One woman has had to suffer the bad side to looking attractive.
Jane Curnow is a 51-year-old fitness model. She claims she is too attractive that she can’t have female friends because they’re jealous of her looks. Jane realized this was an issue after the dissolution of her second marriage. As a single woman once more, she would go to bars with friends and would receive all the attention.
“After my second marriage ended, I entered the single scene and quickly realized just how much attention men were giving me,” the Australian revealed to News.com.au.
“I’d get constant looks and comments and felt like men were undressing me with their eyes.
“Women were (and still are) jealous and resentful towards me, but at the time I didn’t put it down on my looks and their insecurities.”
That’s a natural reaction. While in a relationship, we might briefly feel jealous of our partner’s female friends. However, this won’t last long if our friendships are healthy, we can get over this slight hump. We realize too that this is irrational. We can’t though, do anything to banish someone else’s insecurities.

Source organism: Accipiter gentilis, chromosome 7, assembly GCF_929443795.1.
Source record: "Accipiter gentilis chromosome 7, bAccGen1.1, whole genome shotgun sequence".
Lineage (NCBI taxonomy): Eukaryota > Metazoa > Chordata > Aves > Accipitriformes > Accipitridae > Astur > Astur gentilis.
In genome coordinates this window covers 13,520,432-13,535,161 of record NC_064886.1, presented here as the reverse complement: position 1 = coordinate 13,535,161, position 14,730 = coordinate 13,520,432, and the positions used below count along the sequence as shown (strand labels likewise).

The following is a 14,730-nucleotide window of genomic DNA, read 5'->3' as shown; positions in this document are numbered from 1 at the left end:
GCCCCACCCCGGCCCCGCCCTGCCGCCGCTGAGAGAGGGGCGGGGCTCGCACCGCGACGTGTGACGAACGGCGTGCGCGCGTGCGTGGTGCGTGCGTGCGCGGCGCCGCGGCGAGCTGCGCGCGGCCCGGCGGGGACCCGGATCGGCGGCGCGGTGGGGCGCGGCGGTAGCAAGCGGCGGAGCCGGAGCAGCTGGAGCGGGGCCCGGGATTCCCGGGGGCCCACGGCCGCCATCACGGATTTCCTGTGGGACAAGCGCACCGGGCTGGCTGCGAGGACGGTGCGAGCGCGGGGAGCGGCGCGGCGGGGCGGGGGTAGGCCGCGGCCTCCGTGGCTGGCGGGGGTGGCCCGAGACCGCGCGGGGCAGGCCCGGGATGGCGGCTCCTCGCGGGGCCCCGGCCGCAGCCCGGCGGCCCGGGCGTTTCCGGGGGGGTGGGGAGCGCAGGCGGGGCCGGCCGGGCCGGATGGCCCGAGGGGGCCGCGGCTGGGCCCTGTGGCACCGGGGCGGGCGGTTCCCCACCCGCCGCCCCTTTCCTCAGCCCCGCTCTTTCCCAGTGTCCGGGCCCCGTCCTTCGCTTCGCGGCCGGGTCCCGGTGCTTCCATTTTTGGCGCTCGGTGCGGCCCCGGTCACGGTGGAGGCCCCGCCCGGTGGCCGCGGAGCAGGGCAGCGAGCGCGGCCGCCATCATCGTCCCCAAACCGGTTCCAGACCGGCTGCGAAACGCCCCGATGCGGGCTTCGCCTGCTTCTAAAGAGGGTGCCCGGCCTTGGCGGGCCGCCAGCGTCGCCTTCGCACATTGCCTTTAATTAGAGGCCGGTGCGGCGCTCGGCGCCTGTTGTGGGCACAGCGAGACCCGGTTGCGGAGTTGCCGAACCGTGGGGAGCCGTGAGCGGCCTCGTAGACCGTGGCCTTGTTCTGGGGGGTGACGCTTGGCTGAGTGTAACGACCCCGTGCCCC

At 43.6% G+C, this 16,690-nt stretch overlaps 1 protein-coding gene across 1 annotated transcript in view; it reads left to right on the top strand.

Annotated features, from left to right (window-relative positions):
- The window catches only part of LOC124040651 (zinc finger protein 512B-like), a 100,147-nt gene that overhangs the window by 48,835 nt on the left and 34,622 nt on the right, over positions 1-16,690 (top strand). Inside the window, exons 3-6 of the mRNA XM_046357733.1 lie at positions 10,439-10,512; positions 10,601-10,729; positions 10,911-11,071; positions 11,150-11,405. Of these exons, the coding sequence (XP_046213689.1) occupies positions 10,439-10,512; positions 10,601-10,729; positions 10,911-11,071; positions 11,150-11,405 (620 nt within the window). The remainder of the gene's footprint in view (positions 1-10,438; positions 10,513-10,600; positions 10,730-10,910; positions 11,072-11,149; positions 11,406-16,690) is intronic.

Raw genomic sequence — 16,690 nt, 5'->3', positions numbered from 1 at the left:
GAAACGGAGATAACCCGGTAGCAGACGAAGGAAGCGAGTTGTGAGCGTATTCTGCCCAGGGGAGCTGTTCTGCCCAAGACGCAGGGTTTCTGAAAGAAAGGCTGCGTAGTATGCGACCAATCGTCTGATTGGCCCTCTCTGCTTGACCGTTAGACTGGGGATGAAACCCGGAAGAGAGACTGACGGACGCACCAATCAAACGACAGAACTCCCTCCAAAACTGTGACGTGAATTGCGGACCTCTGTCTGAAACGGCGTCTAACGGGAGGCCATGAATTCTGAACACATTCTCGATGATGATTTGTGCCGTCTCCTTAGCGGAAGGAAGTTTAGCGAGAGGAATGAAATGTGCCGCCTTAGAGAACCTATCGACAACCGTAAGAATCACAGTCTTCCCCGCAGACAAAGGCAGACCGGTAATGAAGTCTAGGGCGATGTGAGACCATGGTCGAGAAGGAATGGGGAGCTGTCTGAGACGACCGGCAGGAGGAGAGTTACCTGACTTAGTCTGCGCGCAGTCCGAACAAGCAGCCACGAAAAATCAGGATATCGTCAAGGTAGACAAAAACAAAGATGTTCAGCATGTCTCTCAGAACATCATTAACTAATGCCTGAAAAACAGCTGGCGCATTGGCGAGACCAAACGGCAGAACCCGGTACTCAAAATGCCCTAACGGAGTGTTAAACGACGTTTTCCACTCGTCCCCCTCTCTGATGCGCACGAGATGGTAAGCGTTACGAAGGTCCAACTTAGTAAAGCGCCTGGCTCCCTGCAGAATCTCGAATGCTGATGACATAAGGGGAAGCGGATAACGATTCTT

Curnow was surprised when this envy expanded to her close group of female friends: “I’ve lost many friends and always thought it was my fault,” she said.
“I didn’t attribute it to my looks until my 30s when so-called friends walked out on me in bars because of the male attention I received.”
Jane was diagnosed with depression at 32. It took eight years for her to make the connection between her appearance and her feelings. By this time, she’d sadly attempted suicide twice. According to Jane, her new-found passion for bodybuilding has saved her life. It’s very admirable that she has overcome these inner demons and found this love.
“On reflection, I realized the power of my appearance, but the resulting feelings were not of pride or happiness, but of incredible pressure,” she said.
“I asked myself; If I’m as good looking as everyone says, then why am I so unhappy? Why aren’t I living the dream?”
Indeed, why isn’t she? So, to help her see what others saw, Jane became obsessed with looking as fabulous as humanly possible. Still, she wasn’t happy: “If you don’t love yourself without the body and looks, this doesn’t change when you do. In fact, it only highlights how much you hate the person inside.
“You end up attaching your self-worth to the outside which is the wrong way around.”
Jane’s life only began to change when she started working out. She beat depression in her 40’s. Despite claiming she cant’ have friends, Jane is now working as a fitness and life coach. She prides herself on training women to embrace their inner and outer beauty.